There’s an add-on module for extra ab work, with a randomized selection of timed activities. Which means, “Keep up with the class, kids”.

So there I was again: panting, sweating, and hopelessly out of sync. The only change from 38 years ago was that this time I was on my back, doing a strikingly accurate imitation of a beetle that’s been flipped upside-down: Arms and legs flailing in the air, body rocking spastically back and forth.

I managed most of the routine before I collapsed and lay there laughing helplessly at myself, while the mechanized voice prompted, “X-Man crosses for 30 seconds starting in 5… 4… 3…”

But at least I’m exercising. I did it, and I’m proud(ish); as long as nobody confuses ‘proud’ with ‘dignified’.

Anybody got some leg warmers I can borrow?

Book 15 update:  I spent most of last week wrestling with a knotty plot (which is not nearly as much fun as wrestling with a naughty plot), and did a big reorganization.  I’m on Chapter 27, and it should be clear sailing now!  (Says she, with misguided optimism.)

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It Tastes Like Sh… ampagne…?

This is it:  The grand unveiling of the tomato cider I started fermenting back in October!

I’ve made several batches of cider over the years, and the process has been pretty similar each time:

  1. Go through the long painstaking process of sterilizing, fermenting, racking, back-sweetening, and bottling.
  2. Wait.
  3. Wait, wait, wait, waitwaitwait…
  4. Proudly bring out the inaugural bottle, pop the top, and pour it out.
  5. Admire the beautiful clarity of the fizzy contents.
  6. Eagerly taste it.
  7. *sound of disappointed crowd booing, accompanied by derisive minor-key music: ‘wah-wah-waaaahhhh’*

Until this year, I’d only made cider out of apples, which is theoretically supposed to give palatable results.  Even so, I’ve never managed to produce anything I’d offer to anyone else; except maybe as a practical joke.

Apparently I’m either optimistic or delusional, because I keep trying despite repeated disappointments.  (Note:  No matter how bad it is, I drink the rotgut myself because I fear the Irish legend of Judgement Day*.)

Since the tomato cider was a crapshoot to start with, my usual optimism was slightly subdued, but there was still some anticipation.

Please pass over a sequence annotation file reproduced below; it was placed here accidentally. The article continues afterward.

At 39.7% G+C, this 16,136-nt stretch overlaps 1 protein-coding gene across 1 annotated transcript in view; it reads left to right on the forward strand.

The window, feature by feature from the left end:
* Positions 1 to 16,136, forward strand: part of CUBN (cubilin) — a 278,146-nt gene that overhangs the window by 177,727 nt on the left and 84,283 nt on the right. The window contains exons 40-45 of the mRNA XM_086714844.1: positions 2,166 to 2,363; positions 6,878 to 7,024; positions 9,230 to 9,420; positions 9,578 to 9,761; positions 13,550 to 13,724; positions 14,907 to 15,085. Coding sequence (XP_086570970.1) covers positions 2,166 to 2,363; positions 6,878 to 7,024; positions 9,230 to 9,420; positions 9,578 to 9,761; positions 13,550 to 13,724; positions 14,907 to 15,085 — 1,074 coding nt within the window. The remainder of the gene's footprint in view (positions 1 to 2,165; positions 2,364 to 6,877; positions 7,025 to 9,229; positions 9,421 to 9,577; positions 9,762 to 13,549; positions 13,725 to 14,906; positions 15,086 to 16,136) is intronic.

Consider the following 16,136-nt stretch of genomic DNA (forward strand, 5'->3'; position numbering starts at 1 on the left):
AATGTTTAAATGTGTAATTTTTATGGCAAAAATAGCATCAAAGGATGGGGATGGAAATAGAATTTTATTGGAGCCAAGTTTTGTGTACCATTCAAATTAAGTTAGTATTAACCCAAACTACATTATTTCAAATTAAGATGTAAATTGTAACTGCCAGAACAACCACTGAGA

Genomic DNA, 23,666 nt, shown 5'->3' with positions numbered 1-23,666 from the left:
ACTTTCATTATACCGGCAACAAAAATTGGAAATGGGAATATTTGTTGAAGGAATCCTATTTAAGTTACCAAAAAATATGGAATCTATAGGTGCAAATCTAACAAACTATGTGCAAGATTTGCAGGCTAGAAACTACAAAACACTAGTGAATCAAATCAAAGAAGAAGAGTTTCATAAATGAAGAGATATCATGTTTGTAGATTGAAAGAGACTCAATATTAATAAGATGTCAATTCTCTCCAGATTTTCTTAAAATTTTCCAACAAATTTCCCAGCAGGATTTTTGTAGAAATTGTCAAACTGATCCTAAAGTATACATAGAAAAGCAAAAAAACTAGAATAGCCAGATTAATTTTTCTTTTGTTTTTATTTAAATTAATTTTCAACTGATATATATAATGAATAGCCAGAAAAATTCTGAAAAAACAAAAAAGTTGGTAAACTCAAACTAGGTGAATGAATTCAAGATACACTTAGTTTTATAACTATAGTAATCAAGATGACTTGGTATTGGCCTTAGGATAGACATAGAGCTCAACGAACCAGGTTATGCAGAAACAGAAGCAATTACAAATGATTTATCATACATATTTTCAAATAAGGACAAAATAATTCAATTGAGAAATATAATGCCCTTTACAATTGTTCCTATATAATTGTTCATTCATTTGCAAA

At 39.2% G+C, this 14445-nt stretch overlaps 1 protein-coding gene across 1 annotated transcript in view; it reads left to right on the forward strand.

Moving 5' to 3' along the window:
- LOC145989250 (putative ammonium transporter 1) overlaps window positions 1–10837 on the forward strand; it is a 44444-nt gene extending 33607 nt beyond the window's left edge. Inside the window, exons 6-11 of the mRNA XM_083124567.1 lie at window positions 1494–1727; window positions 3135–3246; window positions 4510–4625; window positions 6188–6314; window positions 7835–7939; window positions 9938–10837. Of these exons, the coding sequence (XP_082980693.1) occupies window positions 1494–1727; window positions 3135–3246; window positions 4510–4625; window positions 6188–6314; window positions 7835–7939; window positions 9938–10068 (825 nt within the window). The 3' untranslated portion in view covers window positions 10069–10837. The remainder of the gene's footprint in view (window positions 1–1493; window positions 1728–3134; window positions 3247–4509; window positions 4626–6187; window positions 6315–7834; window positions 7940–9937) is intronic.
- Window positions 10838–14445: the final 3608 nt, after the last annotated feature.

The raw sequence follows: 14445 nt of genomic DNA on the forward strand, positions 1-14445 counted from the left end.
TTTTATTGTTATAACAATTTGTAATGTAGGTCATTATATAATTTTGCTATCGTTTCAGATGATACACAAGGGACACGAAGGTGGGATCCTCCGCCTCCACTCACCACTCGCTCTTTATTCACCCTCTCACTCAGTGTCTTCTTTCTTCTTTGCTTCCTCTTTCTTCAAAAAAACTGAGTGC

The ‘pop’:

It sounds like champagne!

The pour:

It fizzes like champagne.

The beautifully clear contents:

It looks like champagne!

And the taste test:

Despite its promising appearance, I was afraid it was going to taste like something that starts with that ‘sh-’ sound.  It definitely isn’t champagne, but amazingly, it’s okay!  (You can see my surprise.)

It’s a bit weird because it has a faint but distinct tomato flavour.  Not as much as tomato juice, though, so you might not be able to identify the taste if you didn’t know what it was.  It’s fruity and smooth and pleasantly carbonated.  In short, it’s nothing like the godawful rocket fuel I’ve made in previous years!

I hate to admit it, but this is probably the best result I’ve had out of all my cider-making thus far.  Maybe I’m getting better at it.

Or maybe it only seems better because I drank the whole pint and it’s almost as alcoholic as champagne…

What’s the oddest flavour of cider you’ve ever tried?

*

* On Judgement Day, you’ll be suspended head-down in a barrel containing all the booze you’ve ever wasted; and if you drown, to Hell with you.

Book 15 update:  The last couple of weeks have been full of research and revisions!  Aydan and Arnie’s run-ins with the police will be as accurate as I can make them, thanks to the patience and generosity of the constable from Regina Police Service who answered my MANY questions.